Grimes on the Beach, Aldeburgh, June 2013Posted on 23 June 2013
It all started with a Spitfire, flying low across the sea, first one way then the other, before looping the loop and vanishing into the distance. This reminder of 1945 fitted the costumes and ostensibly precarious sets by Leslie Travers in Tim Albery’s excellent production.
Watching Britten’s Grimes on a set that ran along the beach with the dark sea behind, was a moving experience, and not just for the location. Alan Oke was riveting as Grimes, a determined, ambitious man with a ‘lean and hungry look’, who wants to beat them all. What harbour shelters peace … has nothing plaintive about it. This is a man of fierce visions who will succeed in making a fortune on his own before accepting Ellen Orford as wife. A man who would fight the elements themselves to prove to the contemptible townsfolk he is better than they — more talented, successful and wealthy. Of course it ends in disaster. The boat that Grimes arrives in at the start is winched up to centre stage where it remains, facing the audience, until he finally leaves for a watery death at the end.
Sitting on the beach with dark clouds in the sky above lent an air of realism to the storm in Act I, and after Grimes re-enters and stands alone to intone his soliloquy Now the Great Bear and Pleiades … the clouds parted to reveal an almost-full moon, which vanished immediately he finished. Lucy Carter’s atmospheric lighting gave him an eerie glow, despite the fact that it remained daylight until the start of Act II. The rest was in darkness, and during the fifth sea interlude at the start of Act III Grimes staggers on carrying the boy’s coat, hiding it under part of the set, after which colourful lights spring to life giving the final tavern scene a merry appeal before the denouement.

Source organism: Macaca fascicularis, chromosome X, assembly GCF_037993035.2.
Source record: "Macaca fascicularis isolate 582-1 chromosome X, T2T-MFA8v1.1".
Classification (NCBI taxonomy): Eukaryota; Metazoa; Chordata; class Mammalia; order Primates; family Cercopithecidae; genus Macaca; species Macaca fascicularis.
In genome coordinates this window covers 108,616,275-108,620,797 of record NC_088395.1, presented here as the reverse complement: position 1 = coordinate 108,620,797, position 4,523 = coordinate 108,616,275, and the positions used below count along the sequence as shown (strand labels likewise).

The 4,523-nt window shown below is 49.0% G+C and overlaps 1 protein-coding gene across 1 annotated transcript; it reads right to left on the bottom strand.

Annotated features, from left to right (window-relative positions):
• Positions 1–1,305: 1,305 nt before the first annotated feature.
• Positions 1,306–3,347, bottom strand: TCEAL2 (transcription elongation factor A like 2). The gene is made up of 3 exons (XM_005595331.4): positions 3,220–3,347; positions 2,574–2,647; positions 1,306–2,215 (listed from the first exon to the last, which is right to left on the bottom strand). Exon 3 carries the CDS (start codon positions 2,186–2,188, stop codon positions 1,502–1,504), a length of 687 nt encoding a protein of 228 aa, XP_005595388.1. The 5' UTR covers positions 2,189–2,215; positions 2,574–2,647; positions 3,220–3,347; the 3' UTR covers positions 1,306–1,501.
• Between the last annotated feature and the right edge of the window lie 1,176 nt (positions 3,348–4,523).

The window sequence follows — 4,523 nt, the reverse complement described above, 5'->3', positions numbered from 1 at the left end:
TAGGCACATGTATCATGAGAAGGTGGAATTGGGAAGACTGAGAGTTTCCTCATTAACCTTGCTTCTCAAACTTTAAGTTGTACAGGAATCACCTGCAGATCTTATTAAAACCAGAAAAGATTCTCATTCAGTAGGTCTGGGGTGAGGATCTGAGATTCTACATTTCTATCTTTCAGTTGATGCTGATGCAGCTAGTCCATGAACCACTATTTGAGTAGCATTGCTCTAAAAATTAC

The later scene where Giselle Allen as Ellen Orford and David Kempster as Captain Balstrode confer and come to their uncomfortable conclusions, while Catherine Wyn-Rogers as Mrs Sedley peeps round corners, following the conversation, was beautifully done. All three of these singers gave excellent performances, with other fine individual contributions, particularly from Charles Rice as Ned Keene the apothecary, and Robert Murray as Bob Boles, whose drunken sanctimony is tolerated, except when he attacks the nieces. They and Auntie were well portrayed by Alexandra Hutton, Charmian Bedford, and Gaynor Keeble.
Good physicality in this production, as when Grimes hits Ellen or when he roughly threatens the boy, and Ned Keene almost comes to blows with Hobson the Carter in Act I. Very fine acting and singing all round under excellent musical direction from Steuart Bedford, who pre-recorded the Britten Pears orchestra playing in the concert hall at Snape Maltings.
With microphones on the singers they could be heard even if they turned away, as they did when looking out to sea for the sinking boat, witnessing Grimes’s dreams slide into the depths of the North Sea. Despite seaside wind and rain as potential enemies this risky undertaking was a triumph — a compelling production I shall not easily forget.